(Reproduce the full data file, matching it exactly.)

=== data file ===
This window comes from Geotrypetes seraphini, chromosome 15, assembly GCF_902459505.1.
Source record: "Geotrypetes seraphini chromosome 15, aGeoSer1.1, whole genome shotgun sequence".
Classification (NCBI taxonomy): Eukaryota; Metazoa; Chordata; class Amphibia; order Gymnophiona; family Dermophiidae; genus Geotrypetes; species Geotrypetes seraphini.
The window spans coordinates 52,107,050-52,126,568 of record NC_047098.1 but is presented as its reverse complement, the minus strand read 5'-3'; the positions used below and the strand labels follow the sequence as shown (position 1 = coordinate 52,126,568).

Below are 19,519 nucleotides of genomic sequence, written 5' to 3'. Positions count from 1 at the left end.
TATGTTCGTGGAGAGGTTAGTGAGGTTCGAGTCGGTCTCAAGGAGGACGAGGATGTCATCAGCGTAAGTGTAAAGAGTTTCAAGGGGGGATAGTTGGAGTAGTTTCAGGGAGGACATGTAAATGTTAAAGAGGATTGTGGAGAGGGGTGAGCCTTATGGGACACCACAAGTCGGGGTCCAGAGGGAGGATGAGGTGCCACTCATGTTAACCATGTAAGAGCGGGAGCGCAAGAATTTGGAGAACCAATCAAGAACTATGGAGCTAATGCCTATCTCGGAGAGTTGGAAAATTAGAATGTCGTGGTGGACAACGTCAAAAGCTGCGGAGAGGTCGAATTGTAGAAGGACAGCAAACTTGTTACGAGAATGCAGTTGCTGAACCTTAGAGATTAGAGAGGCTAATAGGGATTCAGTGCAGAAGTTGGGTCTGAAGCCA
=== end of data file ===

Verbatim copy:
This window comes from Geotrypetes seraphini, chromosome 15, assembly GCF_902459505.1.
Source record: "Geotrypetes seraphini chromosome 15, aGeoSer1.1, whole genome shotgun sequence".
Classification (NCBI taxonomy): Eukaryota; Metazoa; Chordata; class Amphibia; order Gymnophiona; family Dermophiidae; genus Geotrypetes; species Geotrypetes seraphini.
The window spans coordinates 52,107,050-52,126,568 of record NC_047098.1 but is presented as its reverse complement, the minus strand read 5'-3'; the positions used below and the strand labels follow the sequence as shown (position 1 = coordinate 52,126,568).

Below are 19,519 nucleotides of genomic sequence, written 5' to 3'. Positions count from 1 at the left end.
TATGTTCGTGGAGAGGTTAGTGAGGTTCGAGTCGGTCTCAAGGAGGACGAGGATGTCATCAGCGTAAGTGTAAAGAGTTTCAAGGGGGGATAGTTGGAGTAGTTTCAGGGAGGACATGTAAATGTTAAAGAGGATTGTGGAGAGGGGTGAGCCTTATGGGACACCACAAGTCGGGGTCCAGAGGGAGGATGAGGTGCCACTCATGTTAACCATGTAAGAGCGGGAGCGCAAGAATTTGGAGAACCAATCAAGAACTATGGAGCTAATGCCTATCTCGGAGAGTTGGAAAATTAGAATGTCGTGGTGGACAACGTCAAAAGCTGCGGAGAGGTCGAATTGTAGAAGGACAGCAAACTTGTTACGAGAATGCAGTTGCTGAACCTTAGAGATTAGAGAGGCTAATAGGGATTCAGTGCAGAAGTTGGGTCTGAAGCCA